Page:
Despite media hype around the future of Bitcoin and high-profile mobile payments providers such as Square and Stripe preparing to accept the virtual currency this year, new research warns of consumer distrust of the virtual currency.
The study, from Venda, indicates that the future success of Bitcoin on UK shores looks uncertain, with 71% of consumers reporting that they would not like to have the option to pay using the virtual currency.
In contrast, a recent report found that global transactions of Bitcoin have increased over 10 fold over the last year1 to an average $68m per day in February 2014, making the virtual currency a hard trend to ignore for some businesses.
The main concern for 43% of consumers was that they did not trust the virtual currency, although the same number also admitted that they don’t fully understand how the currency works, which could explain the distrust.
This lack of understanding around how new virtual currencies (such as Auroracoin, Litecoin and Peercoin) work was particularly felt among women, with almost half (49%) saying they were unfamiliar, compared to 36% of men. In addition, almost a quarter (24%) of those that didn’t want to use Bitcoin reported that they were concerned that the currency is unstable, potentially meaning that they would worry about possibly paying more for items compared with other payment methods.
In contrast, the main reason UK consumers would like to have Bitcoin available while shopping online was simply that it is a valid currency, therefore should be available (8%). The anonymity that Bitcoin offers appealed to 6% of those polled, who like the fact they can make purchases without having to reveal their identity. Consumers were also willing to use Bitcoin if retailers were to offer discounts for use of the new virtual currency (5%) or if it meant they no longer had to carry cash (5%).
Eric Abensur, Group CEO, Venda stated, “The prospect of new crypto-currencies, such as Bitcoin, adds a new meaning to ‘alternative’ ways for consumers to pay for their goods, whether online or in-store. Much has been said about these new currencies over the last 12 months, but their growth in media speculation makes them a difficult trend to ignore. However, our research warns of a fundamental mistrust of Bitcoin and need for more education on how these virtual currencies actually work if they are to truly take off. A time may come where consumers can pay in-store using Bitcoin, but for now the fact that the price of a Bitcoin is in constant flux means that it’s simply not a viable way for businesses to take money for products. Even those that are currently taking payment by Bitcoin for products or services are, by and large, converting that to a standard currency for safe keeping and further use.”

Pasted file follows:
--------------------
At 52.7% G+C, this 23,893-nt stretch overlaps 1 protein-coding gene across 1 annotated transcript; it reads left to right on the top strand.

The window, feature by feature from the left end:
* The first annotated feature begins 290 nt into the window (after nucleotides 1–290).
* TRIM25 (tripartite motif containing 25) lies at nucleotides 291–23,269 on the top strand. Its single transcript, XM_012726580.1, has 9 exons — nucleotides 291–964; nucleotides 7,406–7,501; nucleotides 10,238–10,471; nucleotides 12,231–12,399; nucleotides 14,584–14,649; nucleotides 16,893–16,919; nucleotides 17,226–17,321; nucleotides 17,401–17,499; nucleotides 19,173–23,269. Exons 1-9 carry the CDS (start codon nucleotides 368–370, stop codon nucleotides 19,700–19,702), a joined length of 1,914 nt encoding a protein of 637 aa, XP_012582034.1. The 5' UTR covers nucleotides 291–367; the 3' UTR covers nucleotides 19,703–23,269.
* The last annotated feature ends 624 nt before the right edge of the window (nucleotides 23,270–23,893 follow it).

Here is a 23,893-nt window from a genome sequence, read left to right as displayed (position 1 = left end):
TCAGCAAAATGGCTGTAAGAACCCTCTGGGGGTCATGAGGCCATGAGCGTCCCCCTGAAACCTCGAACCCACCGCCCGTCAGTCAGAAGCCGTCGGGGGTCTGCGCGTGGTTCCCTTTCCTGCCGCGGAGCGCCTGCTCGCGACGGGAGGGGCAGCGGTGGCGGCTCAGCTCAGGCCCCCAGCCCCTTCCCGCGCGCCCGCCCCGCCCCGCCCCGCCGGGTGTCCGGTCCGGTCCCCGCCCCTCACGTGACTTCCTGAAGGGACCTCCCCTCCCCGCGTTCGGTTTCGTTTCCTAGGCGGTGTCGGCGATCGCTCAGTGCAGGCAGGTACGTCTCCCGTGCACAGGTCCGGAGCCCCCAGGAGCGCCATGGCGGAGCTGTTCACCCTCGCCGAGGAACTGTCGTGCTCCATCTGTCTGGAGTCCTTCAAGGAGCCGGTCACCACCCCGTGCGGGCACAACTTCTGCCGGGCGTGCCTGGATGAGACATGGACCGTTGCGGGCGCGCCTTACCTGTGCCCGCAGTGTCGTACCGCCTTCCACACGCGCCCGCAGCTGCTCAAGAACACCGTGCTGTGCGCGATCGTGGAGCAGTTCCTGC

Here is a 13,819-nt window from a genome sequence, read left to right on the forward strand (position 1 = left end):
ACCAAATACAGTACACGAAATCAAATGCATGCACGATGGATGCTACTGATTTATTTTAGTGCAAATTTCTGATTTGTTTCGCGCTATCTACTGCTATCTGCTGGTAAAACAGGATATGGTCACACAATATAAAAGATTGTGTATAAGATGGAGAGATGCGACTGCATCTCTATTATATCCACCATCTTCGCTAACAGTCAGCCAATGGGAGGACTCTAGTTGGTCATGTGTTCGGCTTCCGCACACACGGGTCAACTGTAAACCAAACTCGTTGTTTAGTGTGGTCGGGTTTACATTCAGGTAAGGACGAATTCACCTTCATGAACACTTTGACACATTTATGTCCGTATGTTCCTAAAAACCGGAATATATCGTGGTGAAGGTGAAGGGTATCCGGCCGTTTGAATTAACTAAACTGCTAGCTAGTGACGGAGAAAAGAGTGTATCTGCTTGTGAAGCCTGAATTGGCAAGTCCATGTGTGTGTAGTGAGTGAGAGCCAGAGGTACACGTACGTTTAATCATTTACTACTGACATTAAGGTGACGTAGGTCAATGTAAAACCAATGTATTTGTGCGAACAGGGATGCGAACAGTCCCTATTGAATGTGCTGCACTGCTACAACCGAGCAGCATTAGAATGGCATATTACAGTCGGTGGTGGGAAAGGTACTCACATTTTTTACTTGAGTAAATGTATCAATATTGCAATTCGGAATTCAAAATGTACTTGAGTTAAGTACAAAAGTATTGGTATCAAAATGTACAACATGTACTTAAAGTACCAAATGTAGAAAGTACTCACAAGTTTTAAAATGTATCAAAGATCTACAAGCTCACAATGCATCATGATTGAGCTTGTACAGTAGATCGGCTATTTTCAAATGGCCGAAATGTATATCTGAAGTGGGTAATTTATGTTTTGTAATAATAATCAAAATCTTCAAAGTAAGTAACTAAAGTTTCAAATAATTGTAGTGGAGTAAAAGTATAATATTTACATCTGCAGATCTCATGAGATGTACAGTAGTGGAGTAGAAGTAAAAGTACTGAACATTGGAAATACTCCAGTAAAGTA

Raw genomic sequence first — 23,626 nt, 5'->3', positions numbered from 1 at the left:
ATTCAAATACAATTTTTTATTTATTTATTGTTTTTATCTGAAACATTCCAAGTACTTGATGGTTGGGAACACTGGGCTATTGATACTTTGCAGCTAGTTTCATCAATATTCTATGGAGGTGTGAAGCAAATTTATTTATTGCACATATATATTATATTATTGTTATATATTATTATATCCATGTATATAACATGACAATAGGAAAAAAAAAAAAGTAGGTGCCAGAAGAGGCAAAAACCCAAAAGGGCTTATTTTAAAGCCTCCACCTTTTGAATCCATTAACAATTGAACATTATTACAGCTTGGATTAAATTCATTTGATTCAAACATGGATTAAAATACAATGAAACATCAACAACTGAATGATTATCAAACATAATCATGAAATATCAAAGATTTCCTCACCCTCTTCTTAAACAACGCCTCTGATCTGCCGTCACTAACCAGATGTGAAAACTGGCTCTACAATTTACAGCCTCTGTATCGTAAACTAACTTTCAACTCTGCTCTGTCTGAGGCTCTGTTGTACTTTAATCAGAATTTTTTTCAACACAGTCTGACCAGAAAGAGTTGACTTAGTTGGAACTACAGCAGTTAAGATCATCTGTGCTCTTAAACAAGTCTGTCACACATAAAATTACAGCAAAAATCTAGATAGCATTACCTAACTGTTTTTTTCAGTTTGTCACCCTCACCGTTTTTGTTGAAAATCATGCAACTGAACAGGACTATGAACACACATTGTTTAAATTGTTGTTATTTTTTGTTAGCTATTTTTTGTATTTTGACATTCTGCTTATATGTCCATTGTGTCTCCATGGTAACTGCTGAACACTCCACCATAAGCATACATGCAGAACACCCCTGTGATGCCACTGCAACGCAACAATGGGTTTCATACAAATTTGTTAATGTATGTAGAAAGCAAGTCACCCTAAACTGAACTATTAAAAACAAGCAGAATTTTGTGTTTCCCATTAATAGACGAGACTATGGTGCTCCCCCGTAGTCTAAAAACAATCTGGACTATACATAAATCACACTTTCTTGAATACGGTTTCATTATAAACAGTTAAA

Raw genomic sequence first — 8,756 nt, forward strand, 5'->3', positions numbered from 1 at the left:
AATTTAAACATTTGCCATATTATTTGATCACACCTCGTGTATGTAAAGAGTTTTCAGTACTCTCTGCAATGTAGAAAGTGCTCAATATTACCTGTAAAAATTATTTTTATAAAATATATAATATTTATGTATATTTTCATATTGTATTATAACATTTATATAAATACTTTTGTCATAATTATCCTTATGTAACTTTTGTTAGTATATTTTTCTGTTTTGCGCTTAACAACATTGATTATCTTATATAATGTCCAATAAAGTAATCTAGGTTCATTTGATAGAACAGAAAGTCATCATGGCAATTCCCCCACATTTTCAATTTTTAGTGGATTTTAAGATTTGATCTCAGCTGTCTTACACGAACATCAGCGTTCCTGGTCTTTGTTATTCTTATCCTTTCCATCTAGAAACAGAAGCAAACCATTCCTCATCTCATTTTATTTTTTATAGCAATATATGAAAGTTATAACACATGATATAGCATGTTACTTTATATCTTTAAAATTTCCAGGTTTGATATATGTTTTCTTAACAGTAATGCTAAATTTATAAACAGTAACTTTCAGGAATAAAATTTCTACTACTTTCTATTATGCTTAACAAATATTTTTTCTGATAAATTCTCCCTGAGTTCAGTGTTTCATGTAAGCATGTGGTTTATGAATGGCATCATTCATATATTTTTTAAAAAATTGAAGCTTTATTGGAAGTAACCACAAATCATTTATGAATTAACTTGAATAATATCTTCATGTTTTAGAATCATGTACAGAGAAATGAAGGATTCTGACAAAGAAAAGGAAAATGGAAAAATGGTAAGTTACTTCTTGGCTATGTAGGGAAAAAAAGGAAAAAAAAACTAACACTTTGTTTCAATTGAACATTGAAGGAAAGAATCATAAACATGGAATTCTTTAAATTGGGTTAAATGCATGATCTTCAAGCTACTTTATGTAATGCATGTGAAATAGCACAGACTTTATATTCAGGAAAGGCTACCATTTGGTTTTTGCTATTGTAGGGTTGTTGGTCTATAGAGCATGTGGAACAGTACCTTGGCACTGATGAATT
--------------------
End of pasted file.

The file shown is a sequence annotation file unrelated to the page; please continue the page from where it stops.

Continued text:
Payment turn-ons and turn-offs
The research from Venda, who commissioned YouGov to poll the views of a representative sample of 2,052 UK adults online, also finds that consumers may actually be more likely to make a purchase online if a retailer was to offer an ability to pay once the items were delivered (19%) or reserve an item and pay for it in instalments (13%). The latter is something that would make almost one in five (19%) Welsh consumers more likely to make an online purchase, as well as 17% of people based in Scotland and the North West.
Before adding Bitcoin or new payments options, however, it’s important that retailers make sure they have existing popular ways to pay available through their eCommerce site or risk consumers abandoning their purchase altogether. For example, Venda’s survey reveals that one in five (20%) UK shoppers said that they have abandoned an online purchase for an item that they wanted because the site did not allow them to pay using PayPal. In addition, 11% of those questioned said they have given up on a purchase because their preferred payment option was not supported, for example American Express or payment by instalments (a payment option commonly offered in the US, but not yet seen in the UK).
All figures, unless otherwise stated, are from YouGov Plc. Total sample size was 2,052 adults. Fieldwork was undertaken between 26th-27th February 2014. The survey was carried out online. The figures have been weighted and are representative of all GB adults (aged 18+).